Best Beginnings

Best Beginnings: Yolo County Health Department Helping Families Start Off on the Right Foot
December 10, 2009
Ada Barros-Heiser, Health Educator

Having children is already a challenge even if you have the advantage of a stable living wage, a good education, and lots of support from friends and family. When complications during pregnancy arise, it can be frightening and stressful, even for the most resourceful of parents. If you have a high-risk baby who arrives much too early or needs to stay in intensive care, even the strongest of parents can crumble.

Imagine being 18, having little to no income, and no family support and going through the same crisis. Imagine being a pregnant woman who can barely read, or can barely cling to sobriety. Unfortunately, so many of these women fall through the cracks in our healthcare system, and many suffer complications in pregnancy that could have been easily prevented or managed. Many babies born to these mothers are high-risk infants, who, if they survive, do not have a very good outlook in life, unless someone, somewhere, intervenes.

At the Yolo County Health Department, a new program aims to help these moms and babies move toward good health during pregnancy and throughout life. Funded in part by local First 5 Yolo Children & Families Commission funds, the Best Beginnings Public Health Nurse Visitation Program is unique in that its curriculum was put together by Yolo County’s very own public health nurses. However, like many other successful nurse home visitation programs, it uses strategies proven to improve the well-being of low-income mothers with a high-risk pregnancy and mothers of high-risk infants.

Started in July 2009, the program is currently serving 20 families, and is expected to serve at least 50 families per year. The current eligibility criteria for the program include low-income status, with a high-risk pregnancy, or moms who have a high-risk infant. Pregnancies that are considered high-risk generally involve mothers with the following conditions:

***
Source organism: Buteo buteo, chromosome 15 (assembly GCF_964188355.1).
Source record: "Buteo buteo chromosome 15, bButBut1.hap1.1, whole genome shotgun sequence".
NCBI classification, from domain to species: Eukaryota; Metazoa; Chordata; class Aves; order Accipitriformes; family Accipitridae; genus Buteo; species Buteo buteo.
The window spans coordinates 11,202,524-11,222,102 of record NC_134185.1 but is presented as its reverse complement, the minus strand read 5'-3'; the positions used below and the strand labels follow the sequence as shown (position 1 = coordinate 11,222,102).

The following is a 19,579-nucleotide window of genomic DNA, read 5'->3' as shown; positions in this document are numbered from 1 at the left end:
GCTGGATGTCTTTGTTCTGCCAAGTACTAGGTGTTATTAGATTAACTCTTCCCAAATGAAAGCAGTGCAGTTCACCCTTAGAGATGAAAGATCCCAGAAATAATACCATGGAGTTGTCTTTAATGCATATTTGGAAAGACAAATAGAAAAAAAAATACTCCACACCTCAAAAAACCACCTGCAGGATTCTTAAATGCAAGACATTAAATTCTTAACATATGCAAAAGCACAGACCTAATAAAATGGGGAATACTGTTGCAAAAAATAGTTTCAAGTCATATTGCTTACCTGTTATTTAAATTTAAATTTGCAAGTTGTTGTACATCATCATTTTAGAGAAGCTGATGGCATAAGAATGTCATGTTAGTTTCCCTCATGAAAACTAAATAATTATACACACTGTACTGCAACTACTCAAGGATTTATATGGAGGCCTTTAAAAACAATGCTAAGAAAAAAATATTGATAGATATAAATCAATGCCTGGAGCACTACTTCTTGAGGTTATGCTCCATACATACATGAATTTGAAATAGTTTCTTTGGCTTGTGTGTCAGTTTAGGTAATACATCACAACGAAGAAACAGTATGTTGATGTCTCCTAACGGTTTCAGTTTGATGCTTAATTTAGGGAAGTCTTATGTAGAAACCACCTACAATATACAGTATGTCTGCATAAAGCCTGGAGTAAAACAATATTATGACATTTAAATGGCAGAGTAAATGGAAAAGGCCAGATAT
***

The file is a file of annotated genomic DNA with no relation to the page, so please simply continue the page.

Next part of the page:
• very young or old
  • overweight or underweight
  • problems with previous pregnancies
  • health conditions such as high blood pressure, diabetes or HIV
  • early labor

High-risk infants include premature babies or those who received treatment in the Newborn Intensive Care Unit (NICU).

Current clients of this Yolo County Health Department program include several women with gestational diabetes. These are very high-risk pregnancies and need to be monitored often for the safety of the mother and the survival of the infant. There are also clients who come with pre-existing conditions, such as uncontrolled type 2 diabetes, with risks similar to those with gestational diabetes. There are clients battling to stay sober. Some clients have mental illness and need their medication monitored very closely. Some clients have a history of abuse in their past, which makes it difficult for them to bond with their baby.

With all program participants, Yolo County public health nurses provide on-going support and assistance to help clients adopt healthy behaviors, as well as monitor medications to maintain health during and after their pregnancy. Public health nurses also work on attachment and bonding issues, and help moms know how to read their baby’s cues, so the relationship between mother and child is happy and healthy. By doing this, Yolo County Health Department Best Beginnings Public Health Nurse Visitation Program staff are truly helping these babies and families have the best possible beginnings.